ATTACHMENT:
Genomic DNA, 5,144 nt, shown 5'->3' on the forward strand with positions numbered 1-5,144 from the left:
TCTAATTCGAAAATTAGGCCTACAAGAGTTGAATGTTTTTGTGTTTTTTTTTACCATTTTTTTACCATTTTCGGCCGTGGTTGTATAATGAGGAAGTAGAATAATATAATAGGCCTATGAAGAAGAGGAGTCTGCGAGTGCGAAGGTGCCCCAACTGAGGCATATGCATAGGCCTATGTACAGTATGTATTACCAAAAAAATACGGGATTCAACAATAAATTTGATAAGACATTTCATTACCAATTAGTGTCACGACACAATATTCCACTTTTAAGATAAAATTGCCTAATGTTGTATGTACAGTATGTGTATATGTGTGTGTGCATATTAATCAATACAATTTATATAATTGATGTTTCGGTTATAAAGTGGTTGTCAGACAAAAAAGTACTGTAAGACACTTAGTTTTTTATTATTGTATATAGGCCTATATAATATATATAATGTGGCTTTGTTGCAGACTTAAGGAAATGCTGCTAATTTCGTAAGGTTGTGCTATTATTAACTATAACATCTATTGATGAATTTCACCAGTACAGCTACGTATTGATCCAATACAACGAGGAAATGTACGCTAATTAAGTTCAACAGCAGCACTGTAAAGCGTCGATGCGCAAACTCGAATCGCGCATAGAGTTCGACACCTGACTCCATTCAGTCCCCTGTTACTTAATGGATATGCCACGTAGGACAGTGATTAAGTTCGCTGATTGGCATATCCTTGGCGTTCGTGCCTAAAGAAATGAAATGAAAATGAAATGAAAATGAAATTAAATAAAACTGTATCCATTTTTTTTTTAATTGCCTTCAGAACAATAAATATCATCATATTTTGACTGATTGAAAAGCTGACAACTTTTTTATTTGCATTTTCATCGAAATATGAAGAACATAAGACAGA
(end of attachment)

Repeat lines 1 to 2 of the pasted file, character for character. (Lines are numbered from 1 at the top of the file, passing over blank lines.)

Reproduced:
Genomic DNA, 5,144 nt, shown 5'->3' on the forward strand with positions numbered 1-5,144 from the left:
TCTAATTCGAAAATTAGGCCTACAAGAGTTGAATGTTTTTGTGTTTTTTTTTACCATTTTTTTACCATTTTCGGCCGTGGTTGTATAATGAGGAAGTAGAATAATATAATAGGCCTATGAAGAAGAGGAGTCTGCGAGTGCGAAGGTGCCCCAACTGAGGCATATGCATAGGCCTATGTACAGTATGTATTACCAAAAAAATACGGGATTCAACAATAAATTTGATAAGACATTTCATTACCAATTAGTGTCACGACACAATATTCCACTTTTAAGATAAAATTGCCTAATGTTGTATGTACAGTATGTGTATATGTGTGTGTGCATATTAATCAATACAATTTATATAATTGATGTTTCGGTTATAAAGTGGTTGTCAGACAAAAAAGTACTGTAAGACACTTAGTTTTTTATTATTGTATATAGGCCTATATAATATATATAATGTGGCTTTGTTGCAGACTTAAGGAAATGCTGCTAATTTCGTAAGGTTGTGCTATTATTAACTATAACATCTATTGATGAATTTCACCAGTACAGCTACGTATTGATCCAATACAACGAGGAAATGTACGCTAATTAAGTTCAACAGCAGCACTGTAAAGCGTCGATGCGCAAACTCGAATCGCGCATAGAGTTCGACACCTGACTCCATTCAGTCCCCTGTTACTTAATGGATATGCCACGTAGGACAGTGATTAAGTTCGCTGATTGGCATATCCTTGGCGTTCGTGCCTAAAGAAATGAAATGAAAATGAAATGAAAATGAAATTAAATAAAACTGTATCCATTTTTTTTTTAATTGCCTTCAGAACAATAAATATCATCATATTTTGACTGATTGAAAAGCTGACAACTTTTTTATTTGCATTTTCATCGAAATATGAAGAACATAAGACAGA